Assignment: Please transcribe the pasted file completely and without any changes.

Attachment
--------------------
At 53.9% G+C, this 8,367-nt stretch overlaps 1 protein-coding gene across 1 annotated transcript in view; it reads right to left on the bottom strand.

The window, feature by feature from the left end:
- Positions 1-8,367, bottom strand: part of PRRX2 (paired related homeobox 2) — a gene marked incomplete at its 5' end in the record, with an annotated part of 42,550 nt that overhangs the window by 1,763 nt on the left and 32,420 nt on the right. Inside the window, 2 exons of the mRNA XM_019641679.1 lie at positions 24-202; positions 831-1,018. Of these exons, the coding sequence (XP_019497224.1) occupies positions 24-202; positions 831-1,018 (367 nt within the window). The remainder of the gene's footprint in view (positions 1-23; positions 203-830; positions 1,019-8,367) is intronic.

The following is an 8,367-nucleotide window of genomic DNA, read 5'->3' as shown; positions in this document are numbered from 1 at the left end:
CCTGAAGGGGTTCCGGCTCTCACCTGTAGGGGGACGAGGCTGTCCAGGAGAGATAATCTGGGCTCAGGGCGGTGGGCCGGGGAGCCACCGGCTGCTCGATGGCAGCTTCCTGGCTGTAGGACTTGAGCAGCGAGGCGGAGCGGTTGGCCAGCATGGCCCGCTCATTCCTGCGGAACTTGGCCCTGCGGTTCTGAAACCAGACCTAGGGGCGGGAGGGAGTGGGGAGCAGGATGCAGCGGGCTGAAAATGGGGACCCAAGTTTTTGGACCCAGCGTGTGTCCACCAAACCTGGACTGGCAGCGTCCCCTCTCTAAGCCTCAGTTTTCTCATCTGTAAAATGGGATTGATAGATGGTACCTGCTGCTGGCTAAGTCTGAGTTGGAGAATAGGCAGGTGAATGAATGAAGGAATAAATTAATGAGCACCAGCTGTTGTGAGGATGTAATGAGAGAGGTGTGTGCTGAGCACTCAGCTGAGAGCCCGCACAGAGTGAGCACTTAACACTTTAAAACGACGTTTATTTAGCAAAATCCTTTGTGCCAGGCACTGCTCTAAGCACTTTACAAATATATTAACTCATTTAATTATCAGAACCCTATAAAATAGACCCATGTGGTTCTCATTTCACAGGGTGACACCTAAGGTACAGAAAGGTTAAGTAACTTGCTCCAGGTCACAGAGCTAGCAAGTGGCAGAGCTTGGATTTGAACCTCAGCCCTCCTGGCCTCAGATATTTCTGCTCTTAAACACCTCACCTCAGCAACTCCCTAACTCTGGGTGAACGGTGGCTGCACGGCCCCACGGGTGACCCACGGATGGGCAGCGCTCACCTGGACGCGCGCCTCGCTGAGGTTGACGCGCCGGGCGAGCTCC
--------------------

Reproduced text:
At 53.9% G+C, this 8,367-nt stretch overlaps 1 protein-coding gene across 1 annotated transcript in view; it reads right to left on the bottom strand.

The window, feature by feature from the left end:
- Positions 1-8,367, bottom strand: part of PRRX2 (paired related homeobox 2) — a gene marked incomplete at its 5' end in the record, with an annotated part of 42,550 nt that overhangs the window by 1,763 nt on the left and 32,420 nt on the right. Inside the window, 2 exons of the mRNA XM_019641679.1 lie at positions 24-202; positions 831-1,018. Of these exons, the coding sequence (XP_019497224.1) occupies positions 24-202; positions 831-1,018 (367 nt within the window). The remainder of the gene's footprint in view (positions 1-23; positions 203-830; positions 1,019-8,367) is intronic.

The following is an 8,367-nucleotide window of genomic DNA, read 5'->3' as shown; positions in this document are numbered from 1 at the left end:
CCTGAAGGGGTTCCGGCTCTCACCTGTAGGGGGACGAGGCTGTCCAGGAGAGATAATCTGGGCTCAGGGCGGTGGGCCGGGGAGCCACCGGCTGCTCGATGGCAGCTTCCTGGCTGTAGGACTTGAGCAGCGAGGCGGAGCGGTTGGCCAGCATGGCCCGCTCATTCCTGCGGAACTTGGCCCTGCGGTTCTGAAACCAGACCTAGGGGCGGGAGGGAGTGGGGAGCAGGATGCAGCGGGCTGAAAATGGGGACCCAAGTTTTTGGACCCAGCGTGTGTCCACCAAACCTGGACTGGCAGCGTCCCCTCTCTAAGCCTCAGTTTTCTCATCTGTAAAATGGGATTGATAGATGGTACCTGCTGCTGGCTAAGTCTGAGTTGGAGAATAGGCAGGTGAATGAATGAAGGAATAAATTAATGAGCACCAGCTGTTGTGAGGATGTAATGAGAGAGGTGTGTGCTGAGCACTCAGCTGAGAGCCCGCACAGAGTGAGCACTTAACACTTTAAAACGACGTTTATTTAGCAAAATCCTTTGTGCCAGGCACTGCTCTAAGCACTTTACAAATATATTAACTCATTTAATTATCAGAACCCTATAAAATAGACCCATGTGGTTCTCATTTCACAGGGTGACACCTAAGGTACAGAAAGGTTAAGTAACTTGCTCCAGGTCACAGAGCTAGCAAGTGGCAGAGCTTGGATTTGAACCTCAGCCCTCCTGGCCTCAGATATTTCTGCTCTTAAACACCTCACCTCAGCAACTCCCTAACTCTGGGTGAACGGTGGCTGCACGGCCCCACGGGTGACCCACGGATGGGCAGCGCTCACCTGGACGCGCGCCTCGCTGAGGTTGACGCGCCGGGCGAGCTCC